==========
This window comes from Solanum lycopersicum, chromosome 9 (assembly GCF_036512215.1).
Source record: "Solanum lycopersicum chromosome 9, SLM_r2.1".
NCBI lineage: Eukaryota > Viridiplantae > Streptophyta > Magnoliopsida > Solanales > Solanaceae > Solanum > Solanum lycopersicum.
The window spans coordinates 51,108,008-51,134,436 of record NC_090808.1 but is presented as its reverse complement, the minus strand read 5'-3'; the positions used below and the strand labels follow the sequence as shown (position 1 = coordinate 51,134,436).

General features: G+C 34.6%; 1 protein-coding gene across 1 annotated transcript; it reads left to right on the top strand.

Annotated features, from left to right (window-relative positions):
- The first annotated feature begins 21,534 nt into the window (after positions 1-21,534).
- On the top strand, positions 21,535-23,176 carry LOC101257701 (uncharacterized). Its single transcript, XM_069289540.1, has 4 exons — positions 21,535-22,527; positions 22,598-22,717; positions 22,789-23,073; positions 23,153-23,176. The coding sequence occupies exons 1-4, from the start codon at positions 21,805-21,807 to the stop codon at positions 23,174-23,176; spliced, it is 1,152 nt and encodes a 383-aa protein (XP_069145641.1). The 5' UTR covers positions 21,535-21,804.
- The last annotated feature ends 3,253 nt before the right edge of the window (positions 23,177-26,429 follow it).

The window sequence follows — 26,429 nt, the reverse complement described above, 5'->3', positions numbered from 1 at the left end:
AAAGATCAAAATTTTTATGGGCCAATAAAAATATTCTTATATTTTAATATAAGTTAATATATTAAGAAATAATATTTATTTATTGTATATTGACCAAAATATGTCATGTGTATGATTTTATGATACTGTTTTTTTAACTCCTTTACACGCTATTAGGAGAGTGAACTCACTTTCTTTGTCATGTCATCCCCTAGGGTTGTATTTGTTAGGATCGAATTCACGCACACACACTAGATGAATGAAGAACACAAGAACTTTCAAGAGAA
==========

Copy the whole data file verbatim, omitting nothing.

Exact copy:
This window comes from Solanum lycopersicum, chromosome 9 (assembly GCF_036512215.1).
Source record: "Solanum lycopersicum chromosome 9, SLM_r2.1".
NCBI lineage: Eukaryota > Viridiplantae > Streptophyta > Magnoliopsida > Solanales > Solanaceae > Solanum > Solanum lycopersicum.
The window spans coordinates 51,108,008-51,134,436 of record NC_090808.1 but is presented as its reverse complement, the minus strand read 5'-3'; the positions used below and the strand labels follow the sequence as shown (position 1 = coordinate 51,134,436).

General features: G+C 34.6%; 1 protein-coding gene across 1 annotated transcript; it reads left to right on the top strand.

Annotated features, from left to right (window-relative positions):
- The first annotated feature begins 21,534 nt into the window (after positions 1-21,534).
- On the top strand, positions 21,535-23,176 carry LOC101257701 (uncharacterized). Its single transcript, XM_069289540.1, has 4 exons — positions 21,535-22,527; positions 22,598-22,717; positions 22,789-23,073; positions 23,153-23,176. The coding sequence occupies exons 1-4, from the start codon at positions 21,805-21,807 to the stop codon at positions 23,174-23,176; spliced, it is 1,152 nt and encodes a 383-aa protein (XP_069145641.1). The 5' UTR covers positions 21,535-21,804.
- The last annotated feature ends 3,253 nt before the right edge of the window (positions 23,177-26,429 follow it).

The window sequence follows — 26,429 nt, the reverse complement described above, 5'->3', positions numbered from 1 at the left end:
AAAGATCAAAATTTTTATGGGCCAATAAAAATATTCTTATATTTTAATATAAGTTAATATATTAAGAAATAATATTTATTTATTGTATATTGACCAAAATATGTCATGTGTATGATTTTATGATACTGTTTTTTTAACTCCTTTACACGCTATTAGGAGAGTGAACTCACTTTCTTTGTCATGTCATCCCCTAGGGTTGTATTTGTTAGGATCGAATTCACGCACACACACTAGATGAATGAAGAACACAAGAACTTTCAAGAGAA